Families who have kids in elementary school are riding on the same combustive fuselage.
... All of that might sound familiar: I wrote it May 13th in 2014.
It was a deja vu moment when I tried to write the Hump Day Short this week. A couple year's ago, a friend and I were talking about how we liked change, and I told her that I loved the change of seasons. To which she replied, "But it's the same change every year!" So it's a predictable change. That's what this post-spring break era is.
Thursday was the mid-show big firework display. I sketched out my second eight hours of the day on a yellow sticky in half-hour increments. I would be leaving the house at 2:00 to drop off Liam's drum at school for band. Then I would scamper around dropping off and picking up until 7:00 p.m. when all four of us would land at the same spot, Will's spring concert at school.
As chauffeur for the day, I decided to dress as a professional driver. I slipped over my head the only dress I own. In low, comfortable heels, I packed a snare drum case, a golf bag, a baseball bag, and a trumpet, then loaded them into the van, together with three changes of clothes and three pairs of shoes. The back of my van looked like the backstage of a production about to go live on stage. I bought sunflower seeds for baseball and Cheeze-its for on-the-road snacks and deodorant and Static Guard for me, the chauffeur. My mind was in the game.
As I weaved my way through the scheduled drop-offs and pick-ups, my spirits were high. I landed at the concert a bit smug with the success of my polished five-hour drive. And, while watching my 7th-grader's concert, I counted up to 12. Just five years until Will's last spring concert.
There are a finite number of these days remaining. In a few years, I will be dressed as a spring chauffeur with no place to go. The patterned seasonal changes I so look forward to will take a drastic change.
This morning, a twinge of foreseen pain accompanies my footsteps to the dryer to retrieve Liam's baseball uniform for today's game.
…And if all of that sounds familiar, I wrote it May 24th in 2016.
Now, the era has shifted: we are a family with kids in middle school and high school.
I notice that I’m more or less looking Will in the eye and looking down only slightly into Liam’s eyes. I march the boys to the door of the office – the room that used to be the toy room. I pull out my skinny Sharpie and back each of them up to the door and draw a level line from the tops of their heads onto the door. Liam is three-quarters of an inch taller than he was in the fall. And, I must concede that Will is now taller than me. He marked my height on the door as well; then looked at me with a Cheshire cat smile that said, “Finally.”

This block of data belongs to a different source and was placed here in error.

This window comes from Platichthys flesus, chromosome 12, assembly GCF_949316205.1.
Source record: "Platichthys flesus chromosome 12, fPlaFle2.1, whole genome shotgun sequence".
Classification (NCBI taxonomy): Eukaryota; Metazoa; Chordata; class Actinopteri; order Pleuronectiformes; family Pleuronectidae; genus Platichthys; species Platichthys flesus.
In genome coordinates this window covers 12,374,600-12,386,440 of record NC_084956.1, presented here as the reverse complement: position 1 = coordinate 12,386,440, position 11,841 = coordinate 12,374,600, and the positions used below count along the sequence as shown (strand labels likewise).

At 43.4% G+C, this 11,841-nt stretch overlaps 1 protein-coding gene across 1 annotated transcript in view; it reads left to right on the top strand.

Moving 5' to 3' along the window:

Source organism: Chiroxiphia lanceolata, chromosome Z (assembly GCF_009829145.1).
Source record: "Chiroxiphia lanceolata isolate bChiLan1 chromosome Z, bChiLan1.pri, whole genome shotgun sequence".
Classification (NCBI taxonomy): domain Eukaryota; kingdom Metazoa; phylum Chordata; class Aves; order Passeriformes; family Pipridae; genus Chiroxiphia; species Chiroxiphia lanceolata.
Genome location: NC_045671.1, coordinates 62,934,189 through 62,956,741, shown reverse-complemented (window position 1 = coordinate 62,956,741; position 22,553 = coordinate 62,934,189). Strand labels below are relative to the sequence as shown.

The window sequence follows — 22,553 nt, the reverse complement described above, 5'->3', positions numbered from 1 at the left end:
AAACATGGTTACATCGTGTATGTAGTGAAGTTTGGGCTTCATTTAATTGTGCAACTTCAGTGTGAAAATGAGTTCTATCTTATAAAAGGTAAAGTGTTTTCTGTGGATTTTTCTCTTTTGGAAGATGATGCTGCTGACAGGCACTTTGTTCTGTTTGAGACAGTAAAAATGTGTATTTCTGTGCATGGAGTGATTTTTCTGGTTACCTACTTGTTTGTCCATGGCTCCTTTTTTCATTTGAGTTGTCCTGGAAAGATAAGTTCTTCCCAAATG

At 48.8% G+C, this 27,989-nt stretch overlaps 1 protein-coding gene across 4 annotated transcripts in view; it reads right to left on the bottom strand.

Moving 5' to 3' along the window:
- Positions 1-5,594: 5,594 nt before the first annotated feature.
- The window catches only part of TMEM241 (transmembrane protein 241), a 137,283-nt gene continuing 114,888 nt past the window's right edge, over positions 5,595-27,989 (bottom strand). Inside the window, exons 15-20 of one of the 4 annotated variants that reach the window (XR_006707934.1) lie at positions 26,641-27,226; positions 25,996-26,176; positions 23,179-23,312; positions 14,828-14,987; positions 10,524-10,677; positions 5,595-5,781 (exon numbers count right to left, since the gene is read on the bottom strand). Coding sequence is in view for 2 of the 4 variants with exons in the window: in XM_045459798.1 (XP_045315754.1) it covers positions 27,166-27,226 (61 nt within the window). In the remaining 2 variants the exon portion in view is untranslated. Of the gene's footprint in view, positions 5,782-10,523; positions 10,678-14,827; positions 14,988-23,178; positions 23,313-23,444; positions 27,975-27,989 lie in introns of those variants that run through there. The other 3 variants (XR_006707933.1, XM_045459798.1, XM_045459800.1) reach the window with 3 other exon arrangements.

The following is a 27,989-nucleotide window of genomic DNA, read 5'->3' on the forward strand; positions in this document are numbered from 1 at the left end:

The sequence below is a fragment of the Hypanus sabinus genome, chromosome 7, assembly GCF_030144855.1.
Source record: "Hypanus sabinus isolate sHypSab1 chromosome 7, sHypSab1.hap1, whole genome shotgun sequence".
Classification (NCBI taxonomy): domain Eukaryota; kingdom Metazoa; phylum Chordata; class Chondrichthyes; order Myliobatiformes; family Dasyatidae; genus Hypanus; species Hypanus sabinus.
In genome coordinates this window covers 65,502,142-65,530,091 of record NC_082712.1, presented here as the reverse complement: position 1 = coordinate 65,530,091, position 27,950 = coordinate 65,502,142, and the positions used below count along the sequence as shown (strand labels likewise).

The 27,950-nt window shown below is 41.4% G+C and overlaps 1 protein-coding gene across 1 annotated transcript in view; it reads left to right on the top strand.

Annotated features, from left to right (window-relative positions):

We’re at that awkward age where Will can hug me with his independent arms over my shoulders, but I still want to hug him with my protective arms over his shoulders. We alternate between the two. Will’s just finishing his freshman year in high school. I know we are nearing that time where all hugs will be those of an independent young man.
While Will is quiet and contemplative, most of Liam’s thoughts are on the table. He’s the boy that still leaves the bar stool under the high cupboard where we keep the candy, and the door is left wide open. His uniform pants always have a rustling piece of plastic in the pockets, either from his juice box straw or a piece of candy acquired during the school day. His compassion continues to grow and his empathy is maturing. If I sit on the couch, he is there in a flash to cover me with a soft blanket and pat my shoulder. Much the way I tuck him into bed every night.
We’re maneuvering the spring chaos with a bit more grace every year. Last night before I went to bed, I pulled Liam’s once-worn shorts out of the dirty clothes, gave them a shake, and pushed the wrinkles out of them before hanging them on the stair railing. This morning, Will pulled a rumpled school uniform out of this gymnastics bag and was about to put it on when I asked, “Would you like me to iron those for you?”
“That would be great, thanks, Mom,” he replied in that deep 14-year-old voice.
Neither of us was in a panic. I took the shirt and trousers upstairs and set up the ironing board and plugged in the iron. I made the wrinkles disappear from the shirt and the trousers. I ironed the chalk dust and dirt as well. They weren’t perfect, just pressed.
And earlier this spring I made a decision not to replace the trousers that are about an inch and a half shorter than they were in the fall. I watch many of the other boys walk into school wearing the same style. It’s what a year older looks like.